Welcome and entertain them all!

Even if they are a crowd of sorrows,

who violently sweep your house

empty of its furniture,

still treat each guest honorably.

He may be clearing you out

for some new delight.

The dark thought, the shame, the malice,

meet them at the door laughing,

and invite them in.

Be grateful for whoever comes,

because each has been sent

as a guide from beyond.

-- Rumi

Staying Grounded

Here is the Daily Om again from February 13. (Sometimes I send these things to myself and then forget about them for a few days until they surface again in my inbox, delicious!)

Staying Grounded in a Big City or Busy World

1. Live simply and live deliberately. By choosing not to get caught up in the details of this fast-paced world, you are doing your part to slow down. You will also discover that you have more time to enjoy being alive.

2. Stay in touch with yourself. Soul searching, meditation, and journaling are just a few of the many activities you can take part in to stay aware and learn as much as you can about your emotions, reactions, likes, dislikes, dreams, and fears. Having a solid sense of self gives you a firm foundation for living in this world.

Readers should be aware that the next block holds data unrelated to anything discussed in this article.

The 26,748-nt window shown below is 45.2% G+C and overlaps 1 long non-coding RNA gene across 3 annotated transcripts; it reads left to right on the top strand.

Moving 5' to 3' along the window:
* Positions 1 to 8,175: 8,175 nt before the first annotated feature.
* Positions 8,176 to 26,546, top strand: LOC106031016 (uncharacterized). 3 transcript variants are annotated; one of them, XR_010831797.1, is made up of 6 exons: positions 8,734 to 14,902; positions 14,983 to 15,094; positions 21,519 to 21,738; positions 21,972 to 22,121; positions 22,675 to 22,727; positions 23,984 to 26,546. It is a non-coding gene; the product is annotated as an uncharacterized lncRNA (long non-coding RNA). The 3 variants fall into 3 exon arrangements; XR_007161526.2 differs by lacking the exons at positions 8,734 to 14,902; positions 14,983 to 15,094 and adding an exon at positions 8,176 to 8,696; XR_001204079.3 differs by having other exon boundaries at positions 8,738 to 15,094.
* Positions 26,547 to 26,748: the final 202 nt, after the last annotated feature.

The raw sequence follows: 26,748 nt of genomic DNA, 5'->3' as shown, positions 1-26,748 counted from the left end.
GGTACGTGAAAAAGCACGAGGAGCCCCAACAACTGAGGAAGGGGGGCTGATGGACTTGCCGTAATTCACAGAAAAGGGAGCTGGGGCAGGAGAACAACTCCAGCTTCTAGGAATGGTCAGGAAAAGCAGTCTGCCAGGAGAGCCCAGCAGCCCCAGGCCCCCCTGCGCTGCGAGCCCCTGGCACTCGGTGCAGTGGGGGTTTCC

3. Support or teach others as often as you can. This can help you form connections with people while also giving you an opportunity to make the world a better place.

4. Consciously choose what you will allow into your being. The media bombards us
with visions of hate, war, and pain. Be judicious about what you read, watch, and listen to.

5. Acknowledge the beauty that resides around you. Whether you live in a sprawling metropolis or a stereotypical suburb, there are natural and man-made wonders just waiting to be discovered by you.

6. Nurture your ties to your tribe. If you don’t have one, create a community that you can belong to. Modern life can be isolating. When you have a tribe, you have a circle that you are a part of. Its members – loved ones, friends, or neighbors - can be a source of support, caring, guidance, and companionship.

7. See the larger picture. Remember that the way that you choose to live is not the only way to live. Widen your perspective by exploring other modes of being through research, travel, and discussion.